Day by Day

Monday, January 14, 2008

OMG, the TSA has gotten a few clues!!!

The Raging_Dave would be the first to tell people *not* to discuss the TSA with me, unless they want to hear a tirade about useless government agencies that need to get a clue.

Well, they have gotten a couple.

From their Claims Management Office

TSA recognizes baggage locks.

I am only going skin deep on this, since I do not want to repeat the web pages I have referenced. I just found the locks listed as "travel sentry" at our local PX. The beauty of it is that not only is TSA the only one who can open them, but, with most of these locks there is an indicator if they have been opened by the TSA.


Now I will get into my favorite rant about the TSA: their treatment of the handicap. I make no secret that I had back surgery a while back. On our return trip, I was still in a wheelchair, and they expected me to stand for long periods of time, hold my feet straight out, they would not let the Raging_Dave in the area with me etc, etc, etc.... And do *not* get me started on their handling of medical devices! Since my surgery I have been quite horrified by the inability of the TSA to deal with handicap passengers and their equipment. I am surprised that I have been allowed to fly at times because it has been so ridiculous! Last time they closed down our line, had several TSA agents looking at the X-ray, and were unwilling to do a visual inspection, despite me telling them it was medical equipment that required a visual inspection.

This is the new guidelines for Travelers with Disabilities and Medical Conditions


This is a bit more extensive, so, I will give you the hi-lights. I have a suspicion that this will look fairly invasive to most, but, it is such an improvement over their previous *lack of system*. I actually have hope that I will not feel the need to strangle the TSA next time I fly.

Tips for Screening

Travelers with Disabilities and Medical Conditions

  • If a personal search is required you may choose to remain in the public area or go to a private area for your screening. If you refuse either option you will not be able to fly.

  • You should be offered a private screening before the beginning of a pat-down inspection if the pat-down will require the lifting of clothing and/or display of a covered medical device.

  • You should be offered a disposable paper drape for additional privacy before the beginning of a pat-down.

  • You may request a private area for your personal search at any time during the screening process.

  • Your companion, assistant, or family member may accompany you and assist you during a private or public screening. After providing this assistance, the companion, assistant, or family member will need to be rescreened.

  • You may ask for a chair if you need to sit down during the screening process.

  • You should be allowed to raise you arms out during an inspection only as far as you indicate you can.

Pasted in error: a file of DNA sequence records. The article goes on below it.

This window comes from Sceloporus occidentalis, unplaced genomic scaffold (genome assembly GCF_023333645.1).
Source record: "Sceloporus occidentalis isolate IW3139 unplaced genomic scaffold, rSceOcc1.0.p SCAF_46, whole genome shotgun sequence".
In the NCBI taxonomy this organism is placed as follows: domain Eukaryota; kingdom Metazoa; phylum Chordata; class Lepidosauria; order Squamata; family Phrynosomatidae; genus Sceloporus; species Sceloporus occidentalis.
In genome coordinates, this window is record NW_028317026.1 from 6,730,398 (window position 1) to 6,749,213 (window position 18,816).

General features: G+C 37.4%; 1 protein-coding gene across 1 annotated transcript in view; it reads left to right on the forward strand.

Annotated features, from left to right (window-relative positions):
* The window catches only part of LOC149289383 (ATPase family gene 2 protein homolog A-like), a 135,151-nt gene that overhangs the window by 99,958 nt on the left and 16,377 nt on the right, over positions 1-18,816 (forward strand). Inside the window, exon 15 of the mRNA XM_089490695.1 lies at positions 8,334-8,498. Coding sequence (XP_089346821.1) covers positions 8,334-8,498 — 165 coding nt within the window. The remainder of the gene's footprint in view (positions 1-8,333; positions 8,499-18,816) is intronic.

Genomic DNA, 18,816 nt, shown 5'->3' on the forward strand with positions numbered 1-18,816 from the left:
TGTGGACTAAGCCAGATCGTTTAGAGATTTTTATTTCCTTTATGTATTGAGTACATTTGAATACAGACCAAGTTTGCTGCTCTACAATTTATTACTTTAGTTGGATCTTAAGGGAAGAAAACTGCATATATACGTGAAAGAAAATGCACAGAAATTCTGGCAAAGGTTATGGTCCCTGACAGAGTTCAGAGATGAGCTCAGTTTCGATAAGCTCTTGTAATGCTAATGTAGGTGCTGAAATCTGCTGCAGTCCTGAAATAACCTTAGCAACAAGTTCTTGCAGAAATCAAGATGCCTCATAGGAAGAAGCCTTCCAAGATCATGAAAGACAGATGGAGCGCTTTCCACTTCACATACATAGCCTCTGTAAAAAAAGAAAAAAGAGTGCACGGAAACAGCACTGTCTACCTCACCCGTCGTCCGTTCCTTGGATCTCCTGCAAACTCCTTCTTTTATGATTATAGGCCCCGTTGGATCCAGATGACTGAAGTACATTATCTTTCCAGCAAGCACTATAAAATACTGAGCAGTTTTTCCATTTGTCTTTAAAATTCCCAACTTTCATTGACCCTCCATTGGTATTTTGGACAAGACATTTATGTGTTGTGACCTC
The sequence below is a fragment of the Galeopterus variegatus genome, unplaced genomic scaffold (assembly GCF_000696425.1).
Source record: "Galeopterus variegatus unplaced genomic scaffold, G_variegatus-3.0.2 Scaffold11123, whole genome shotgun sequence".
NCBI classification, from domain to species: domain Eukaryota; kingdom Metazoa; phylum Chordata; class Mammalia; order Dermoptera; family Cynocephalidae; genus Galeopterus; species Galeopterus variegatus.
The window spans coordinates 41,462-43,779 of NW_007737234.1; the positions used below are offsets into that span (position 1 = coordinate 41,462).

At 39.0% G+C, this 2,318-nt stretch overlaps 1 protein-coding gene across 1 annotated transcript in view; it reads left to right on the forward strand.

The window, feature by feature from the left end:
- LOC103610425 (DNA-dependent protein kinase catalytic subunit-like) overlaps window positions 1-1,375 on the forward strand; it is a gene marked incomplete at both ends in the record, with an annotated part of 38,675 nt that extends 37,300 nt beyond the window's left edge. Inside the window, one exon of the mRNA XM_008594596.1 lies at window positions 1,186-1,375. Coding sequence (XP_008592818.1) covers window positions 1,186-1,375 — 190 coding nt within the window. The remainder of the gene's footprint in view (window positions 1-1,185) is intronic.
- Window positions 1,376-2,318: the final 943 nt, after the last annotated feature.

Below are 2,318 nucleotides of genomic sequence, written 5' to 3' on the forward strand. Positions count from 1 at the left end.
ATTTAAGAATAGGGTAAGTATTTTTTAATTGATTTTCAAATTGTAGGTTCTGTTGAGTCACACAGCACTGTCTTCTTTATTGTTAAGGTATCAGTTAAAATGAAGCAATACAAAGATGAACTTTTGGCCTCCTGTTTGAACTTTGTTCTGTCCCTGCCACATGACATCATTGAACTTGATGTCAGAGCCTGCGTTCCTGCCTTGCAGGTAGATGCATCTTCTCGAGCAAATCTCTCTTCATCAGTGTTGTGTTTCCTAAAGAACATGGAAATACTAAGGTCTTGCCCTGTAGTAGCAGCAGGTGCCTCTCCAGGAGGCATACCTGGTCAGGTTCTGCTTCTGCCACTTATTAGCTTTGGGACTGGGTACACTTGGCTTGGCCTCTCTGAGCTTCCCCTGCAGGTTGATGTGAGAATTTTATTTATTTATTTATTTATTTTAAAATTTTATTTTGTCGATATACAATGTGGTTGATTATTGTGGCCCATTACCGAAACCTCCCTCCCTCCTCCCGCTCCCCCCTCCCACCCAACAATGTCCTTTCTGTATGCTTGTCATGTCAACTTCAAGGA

• You should be allowed to remain in your wheelchair if you indicate that you are unable to stand and/or walk through the metal detector.

  • You may request a pat-down inspection in lieu of going through the metal detector or being handwanded. You do not need to disclose why you would like this option.

  • If you have a disability, condition, or implant, that you would like to remain private and confidential, ask the Security Officer to please be discreet when assisting you through the screening process.

  • You have the right to ask a Security Officer to change her/his gloves during the physical inspection of your accessible property, before performing a physical search (pat-down,) or any time a Security Officer handles your footwear.

  • Medication and related supplies that are carried through a checkpoint are normally X-rayed. However, as a customer service, TSA now allows you the option of requesting a visual inspection of your medication and associated supplies.

    • You must request a visual inspection before the screening process begins; otherwise you medications and supplies will undergo X-ray inspection.

    • If you would like to take advantage of this option, please have your medication and associated supplies separated from your other property and in a separate pouch/bag when you approach the Security Officer at the walk-through metal detector. Request the visual inspection and hand your medication bag to the Security Officer.

    • In order to prevent contamination or damage to medication and associated supplies and/or fragile medical materials, you will be asked at the security checkpoint to display, handle, and repack your own medication and associated supplies during the visual inspection.

    • Any medication and/or associated supplies that cannot be cleared visually must be submitted for X-ray screening. If you refuse, you will not be permitted to carry your medications and related supplies into the sterile area.

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